Barn notes 1/19 | Sports & Recreation
Haran Out to Build Strong Winter at Oaklawn
Owner/trainer John Haran has made a good living for himself multitasking and keeping his options open. With a construction business, two farms and a racing operation at Oaklawn, weighing choices comes with the territory, and he is doing that with Darland, a mare he may send into Saturday’s $75,000 Pippin Stakes.
“I’ve tried three times to find a race for her, but it hasn’t worked out,” said Haran, 50, with an Irish brogue tipping where the owner of Eagle Valley Farm in Kentucky is originally from. “Depending on the size of the field I may have to go into the stakes. It’s a little bit over her head, but there just doesn’t seem to be many fillies ready to go long yet to make an easier race go.”
Darland has been off since finishing third in an allowance race Dec. 18 at Hawthorne where Haran is based nearly full-time. She began her career in modest maiden claiming races, but improved her form last fall in Chicago, prompting Haran to keep the Pippin’s 1 1/16th-mile distance as an option.
“She’s ready to do something,” said Haran. “There might be a race Sunday, but I have to be careful as ready as she is that we get her out there.”
Haran is similar to his charge. He needs to be out there. His farm in Kentucky is 600 acres northwest of Lexington, but it’s up for sale since he also keeps a farm in Illinois where he keeps more than 40 broodmares geared toward that state’s breeding program.
“I got started about 20 years ago with one filly, and of course she turned out to be a good broodmare,” he said. “Next thing you know I’ve got 80 broodmares and I’m running back and forth from Kentucky and Illinois. I had to put the Kentucky farm on the market because the travel became too much.”
Haran also downsized when the economy put a serious dent in his residential construction business. With homes springing up and foals dropping at two farms, he could never dream of actually training his racing horses, but the slowdown changed things. For most, racehorse training isn’t a road to riches, but for Haran it was something to do while riding out the economic storm.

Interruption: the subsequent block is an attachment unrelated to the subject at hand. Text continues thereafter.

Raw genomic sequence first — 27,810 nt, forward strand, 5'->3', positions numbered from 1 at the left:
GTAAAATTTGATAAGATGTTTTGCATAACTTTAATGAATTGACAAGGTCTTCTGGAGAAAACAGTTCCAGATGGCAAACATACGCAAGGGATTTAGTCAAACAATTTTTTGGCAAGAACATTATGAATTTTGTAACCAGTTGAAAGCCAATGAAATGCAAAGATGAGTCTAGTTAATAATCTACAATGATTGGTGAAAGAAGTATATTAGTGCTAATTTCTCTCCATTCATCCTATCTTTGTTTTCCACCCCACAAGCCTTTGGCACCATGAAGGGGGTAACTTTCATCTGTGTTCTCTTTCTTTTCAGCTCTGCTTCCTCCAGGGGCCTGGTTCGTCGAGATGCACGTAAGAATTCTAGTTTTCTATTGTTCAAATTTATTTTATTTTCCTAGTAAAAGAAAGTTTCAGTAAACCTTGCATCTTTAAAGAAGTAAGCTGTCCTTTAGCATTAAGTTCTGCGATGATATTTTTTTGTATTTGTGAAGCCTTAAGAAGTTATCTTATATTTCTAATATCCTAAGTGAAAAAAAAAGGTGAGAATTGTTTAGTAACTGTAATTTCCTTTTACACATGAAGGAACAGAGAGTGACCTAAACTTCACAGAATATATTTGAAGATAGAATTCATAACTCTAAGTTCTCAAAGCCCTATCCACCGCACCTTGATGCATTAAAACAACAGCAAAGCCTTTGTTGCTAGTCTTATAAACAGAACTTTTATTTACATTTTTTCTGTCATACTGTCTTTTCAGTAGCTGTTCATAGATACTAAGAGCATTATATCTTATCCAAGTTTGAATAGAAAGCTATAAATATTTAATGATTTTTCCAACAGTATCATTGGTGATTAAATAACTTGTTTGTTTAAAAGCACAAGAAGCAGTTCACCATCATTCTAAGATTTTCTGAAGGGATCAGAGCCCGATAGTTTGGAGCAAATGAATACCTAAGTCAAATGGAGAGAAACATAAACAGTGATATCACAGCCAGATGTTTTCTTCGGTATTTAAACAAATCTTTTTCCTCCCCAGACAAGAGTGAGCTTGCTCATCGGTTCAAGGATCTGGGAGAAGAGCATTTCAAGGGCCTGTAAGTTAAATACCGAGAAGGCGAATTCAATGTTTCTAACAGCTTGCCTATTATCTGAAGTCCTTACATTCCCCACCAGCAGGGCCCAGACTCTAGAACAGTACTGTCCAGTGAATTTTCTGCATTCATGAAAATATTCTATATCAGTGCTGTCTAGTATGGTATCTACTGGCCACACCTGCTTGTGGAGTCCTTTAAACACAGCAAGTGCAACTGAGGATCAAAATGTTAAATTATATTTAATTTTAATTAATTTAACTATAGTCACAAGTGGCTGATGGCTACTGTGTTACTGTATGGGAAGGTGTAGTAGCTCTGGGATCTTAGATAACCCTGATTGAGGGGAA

“I was sitting on tons of property and it’s just impossible to move it at this point,” he said. “You’re sitting there in the sales office and no one is coming through the door and you’ve got staff sitting around that can’t make any money. I just rented the places and started using my trainer’s license, waitingt for the economy to recover.”
In addition to Darland, Haran is looking forward to starting Bowman’s Castle in some of the better allowance races coming up.
“It’s very competitive here and I’m still looking for the ‘Big Horse,’ said Haran.
Gleaming Seeking to Redeem Herself in American Beauty
A wet track for last year’s $50,000 American Beauty stakes led to a glaring blemish on the record of Wayne Sanders and Larry Hirsch’s Gleaming. She’s expected to make amends this Sunday for trainer Bret Calhoun.
The now 5-year-old mare entered last year’s American Beauty on a two-race winning streak, but a deep, damp track left the Oklahoma-bred struggling and she faded to last. Five weeks later she bounced right back to win an optional allowance and later finished second in the Carousel Stakes.
This year Gleaming has been on the shelf since a narrow loss in the Silver Goblin Stakes against males at Remington Park in November after winning the Oklahoma Classics Distaff Sprint against her fellow Sooner State breds.
“She’s doing so good right now,” said assistant trainer Kristen Crawford.
Crawford added that Oaklawn stakes star Taptam has been shipped to the breeding shed. An 11-time winner of more than a half-million dollars, Taptam won the 2010 Pippin Stakes and finished second in the 2010 Apple Blossom behind eventual Horse of the Year Zenyatta.